Another recent opening is a state-of-the-art, 600,000-square-foot warehouse occupied by Associated Wholesale Grocers. Major leases signed in Q4 include Chadwell Supply (249,000 square feet) and DHL Supply Chain (234,000 square feet). In the quarter’s largest sales transaction, Scannell Properties offloaded a 202,000-square-foot property for $23.5 million.
What the Locals Say
We look for opportunities across the United States in a variety of markets, and when we look at the Southeast, we still see a lot of good deals being closed. I think entrepreneurs and buyers have all realized the old saying: You fall in love with the property and just rent the rate.
I think most of us in the industry realize that this high-rate environment isn’t going to last. I believe it will come down by 2024. Here in the Nashville market, multifamily is still strong. We are building an unbelievable number of apartments. There are several hotel projects we’re involved with, including one in downtown Nashville that we hope to break ground on starting later this year. So, we have an unbelievably thriving commercial market here in this region.
Even so, I have a hard time getting any bank’s credit committee to approve a new construction project right now. They are just a little timid. We are told that they like us, they like the project, but they just are not doing new construction projects at the moment.
As I look at the rest of this year, I think it’s a great time to be a commercial loan broker and to be a commercial bridge lender. This year, our business hasn’t slowed at all. These are happy times for me because the banks are turning down deals that they ought to be making and that’s allowing us to look at deals we should never have the chance to see. So, we are really excited about what 2023 is going to bring.
3 Cities to Watch
Best known as the home of the Kentucky Derby each May, Louisville has a population of about 246,000. Located along the banks of the Ohio River, it is a center for the region’s distillery industry and earned the nickname Bourbon City. Louisville is a major hub for UPS, and it is home to the health care firm Humana Inc. and Yum! Brands, which includes Louisville-based Kentucky Fried Chicken. Other large employers include the University of Louisville and Papa Johns.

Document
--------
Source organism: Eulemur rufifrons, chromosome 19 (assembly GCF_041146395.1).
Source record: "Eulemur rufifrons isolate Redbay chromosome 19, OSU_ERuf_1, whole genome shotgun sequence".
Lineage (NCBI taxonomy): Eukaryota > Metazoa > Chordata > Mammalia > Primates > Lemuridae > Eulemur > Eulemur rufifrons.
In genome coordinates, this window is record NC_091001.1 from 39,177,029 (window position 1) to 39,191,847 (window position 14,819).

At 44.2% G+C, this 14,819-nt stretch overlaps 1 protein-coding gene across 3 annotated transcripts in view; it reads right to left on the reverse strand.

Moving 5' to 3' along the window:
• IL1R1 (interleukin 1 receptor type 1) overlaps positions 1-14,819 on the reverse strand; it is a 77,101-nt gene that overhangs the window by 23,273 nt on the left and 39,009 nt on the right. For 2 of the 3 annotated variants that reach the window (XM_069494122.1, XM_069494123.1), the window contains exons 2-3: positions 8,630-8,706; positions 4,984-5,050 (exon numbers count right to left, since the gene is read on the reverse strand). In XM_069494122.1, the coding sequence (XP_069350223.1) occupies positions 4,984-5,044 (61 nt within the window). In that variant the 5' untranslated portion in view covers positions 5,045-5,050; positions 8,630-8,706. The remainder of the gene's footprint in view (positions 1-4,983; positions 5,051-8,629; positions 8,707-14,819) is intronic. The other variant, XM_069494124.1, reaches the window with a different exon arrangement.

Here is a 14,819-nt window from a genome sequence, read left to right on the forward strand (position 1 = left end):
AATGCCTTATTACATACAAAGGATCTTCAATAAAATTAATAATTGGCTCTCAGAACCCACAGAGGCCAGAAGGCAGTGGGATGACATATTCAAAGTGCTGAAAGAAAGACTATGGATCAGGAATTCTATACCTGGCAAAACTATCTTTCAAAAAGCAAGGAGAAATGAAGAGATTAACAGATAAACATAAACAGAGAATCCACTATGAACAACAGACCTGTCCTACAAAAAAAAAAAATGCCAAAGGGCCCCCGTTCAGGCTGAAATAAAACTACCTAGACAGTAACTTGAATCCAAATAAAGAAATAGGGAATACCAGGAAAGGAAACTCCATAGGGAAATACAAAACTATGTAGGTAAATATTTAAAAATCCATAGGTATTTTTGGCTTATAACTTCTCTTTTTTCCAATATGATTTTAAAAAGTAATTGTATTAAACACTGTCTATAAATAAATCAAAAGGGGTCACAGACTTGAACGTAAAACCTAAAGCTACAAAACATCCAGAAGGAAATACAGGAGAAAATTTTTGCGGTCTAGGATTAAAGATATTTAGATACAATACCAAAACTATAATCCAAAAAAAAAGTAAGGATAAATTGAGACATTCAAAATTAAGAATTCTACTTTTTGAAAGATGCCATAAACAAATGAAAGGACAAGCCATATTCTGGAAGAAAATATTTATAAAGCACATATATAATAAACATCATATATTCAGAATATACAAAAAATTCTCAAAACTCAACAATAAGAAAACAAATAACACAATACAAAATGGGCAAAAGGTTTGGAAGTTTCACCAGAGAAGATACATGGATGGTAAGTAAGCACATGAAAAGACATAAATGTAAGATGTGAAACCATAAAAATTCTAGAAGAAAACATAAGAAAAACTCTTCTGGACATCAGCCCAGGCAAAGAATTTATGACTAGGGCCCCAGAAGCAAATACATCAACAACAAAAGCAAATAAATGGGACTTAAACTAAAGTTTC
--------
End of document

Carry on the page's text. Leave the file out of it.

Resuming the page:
The capital of Arkansas is also the state’s largest city with 202,000 residents. Government dominates the local employment picture. Other major employers include the University of Arkansas, Little Rock Air Force Base and the corporate headquarters for clothier Dillard’s Inc. Tourist sites include the Clinton Presidential Center, a museum dedicated to former President Bill Clinton, and the civil rights museum at the Little Rock Central High School National Historic Site.
A center for Mardi Gras festivities, the Louisiana capital has 222,000 residents. The city boasts several colleges, including Louisiana State University, Franciscan Missionaries of Our Lady University, and Southern University and A&M College. Baton Rouge is a transportation center that features one of the country’s largest deep-water ports, which ships items for many industrial companies including ExxonMobil, Dow Chemical and BASF Wyandotte Corp.
Sources: City-Data.com, City of Little Rock, Clinton Presidential Center, Colliers International, Cushman & Wakefield, Forbes, Discover Arkansas, Daily Memphian, Georgia Department of Economic Development, GoToLouisville.com, Greater Louisville Inc., History.com, IndustrySelect, Memphis Americas Alliance, Mississippi Development Authority, Mississippi Economic Council, National Association of Manufacturers, National Mining Association, The Associated Press, The Courier-Journal, U.S. Department of Agriculture, WorldAtlas.com, World Population Review, Zippia